Unsealed arrest warrant provides additional details on the murder of Kevin Jiang ENV ’22
The unsealed warrant reveals Qinxuan Pan was likely involved with other New Haven shootings and reveals new information about the night of Jiang’s murder.
Photo of Qinxuan Pan Courtesy of New Haven Police Department
On June 11, a Connecticut Superior Court arrest warrant for Qinxuan Pan was unsealed, revealing further details surrounding the night of the murder of Kevin Jiang ENV ’22, Pan’s relation to Jiang’s fiancee Zion Perry GRD ’26 and Pan’s potential involvement in other shootings in New Haven.
The 96-page document comes after Pan was arrested on May 14 and charged with one count of felony murder for the alleged Feb. 6 murder of Jiang. After a monthslong search, Pan was ultimately found in Montgomery, Alabama, and subsequently extradited to New Haven, where he was arraigned on May 20. Pan had rented an apartment in Alabama under a fake name, and he had $19,000 in cash, seven cellphones, several SIM cards, his father’s Chinese passport and a computer in his possession, state prosecutors said. He is currently incarcerated in Connecticut, with his bail set at $20 million.
Pan’s next court date in the ongoing murder case is scheduled for July 13, according to the New Haven Independent. Pan’s attorney, William Gerace, said he plans to request at that hearing for Connecticut Superior Court Judge Gerald Harmon to reduce Pan’s bail to $1 million.
Pan’s possible involvement with other New Haven shootings
The police also said they found connections between the bullets fired at Jiang’s homicide and the bullets used in other recent shootings in the New Haven area.
“Though no confirmatory microscopic analysis has been conducted to date, preliminary findings indicate an association between the .45 caliber fired cartridge casings recovered from Jiang’s homicide scene and fired cartridge casings recovered from four other shots fired incidents,” the arrest warrant application states.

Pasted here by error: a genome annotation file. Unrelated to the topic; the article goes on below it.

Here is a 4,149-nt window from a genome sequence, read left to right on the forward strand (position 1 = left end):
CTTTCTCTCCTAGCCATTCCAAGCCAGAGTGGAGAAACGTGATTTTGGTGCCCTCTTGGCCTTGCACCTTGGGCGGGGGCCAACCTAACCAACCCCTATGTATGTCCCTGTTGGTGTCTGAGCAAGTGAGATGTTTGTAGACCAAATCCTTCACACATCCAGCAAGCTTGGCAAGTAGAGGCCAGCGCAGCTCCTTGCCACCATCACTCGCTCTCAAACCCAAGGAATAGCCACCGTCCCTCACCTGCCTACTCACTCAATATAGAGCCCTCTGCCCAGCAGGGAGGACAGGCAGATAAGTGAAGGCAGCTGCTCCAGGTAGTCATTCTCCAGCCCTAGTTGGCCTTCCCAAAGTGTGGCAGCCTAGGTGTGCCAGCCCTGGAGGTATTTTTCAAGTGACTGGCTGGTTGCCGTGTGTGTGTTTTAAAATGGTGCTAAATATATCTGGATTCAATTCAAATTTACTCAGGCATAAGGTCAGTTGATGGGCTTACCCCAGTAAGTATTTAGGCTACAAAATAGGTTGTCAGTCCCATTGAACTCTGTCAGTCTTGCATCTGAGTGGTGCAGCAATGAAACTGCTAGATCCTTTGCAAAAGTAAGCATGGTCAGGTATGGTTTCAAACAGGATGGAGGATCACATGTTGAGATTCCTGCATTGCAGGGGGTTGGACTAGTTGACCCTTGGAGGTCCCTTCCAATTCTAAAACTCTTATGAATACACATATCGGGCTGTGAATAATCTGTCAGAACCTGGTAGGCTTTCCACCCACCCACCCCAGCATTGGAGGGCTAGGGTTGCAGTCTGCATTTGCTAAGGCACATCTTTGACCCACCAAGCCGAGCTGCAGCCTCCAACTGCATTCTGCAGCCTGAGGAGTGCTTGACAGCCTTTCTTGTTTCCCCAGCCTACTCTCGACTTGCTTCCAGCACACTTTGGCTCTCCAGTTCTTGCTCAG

The police found .45 caliber fired cartridge casings at the sites of a Dec. 11 shooting at 165 Huntington St. and a Jan. 15 shooting at 105 Stimson Rd.
Police also found similar cartridge casings at the site of the Feb. 5 shooting at New Haven Public Schools Assistant Superintendent Paul Whyte’s house, where surveillance video shows a dark colored SUV with “similar features to a GMC Terrain” parked outside Whyte’s house before fleeing the area, according to the arrest warrant. Police confirmed that Pan test drove a black 2017 GMC Terrain at the time of this shooting.
“Obviously, there’s always the wanting to understand the ‘why’ of it all,” Whyte told the New Haven Independent in February, when asked how he felt about the potential link between the shooting of his house and the murder of Jiang. “It is so very unsettling.”
On Feb. 6, the same day Jiang was killed, police found .45 fired cartridge casings at a shooting at 164 Shepard St. in Hamden. According to the arrest warrant, surveillance video from the scene captured a dark colored SUV — which “resembles a 2015 GMC Terrain” — stop in front of the residence and fire the shots. Jiang was shot approximately one hour later, and police confirmed that Pan test drove a blue 2015 GMC Terrain at the time of this shooting.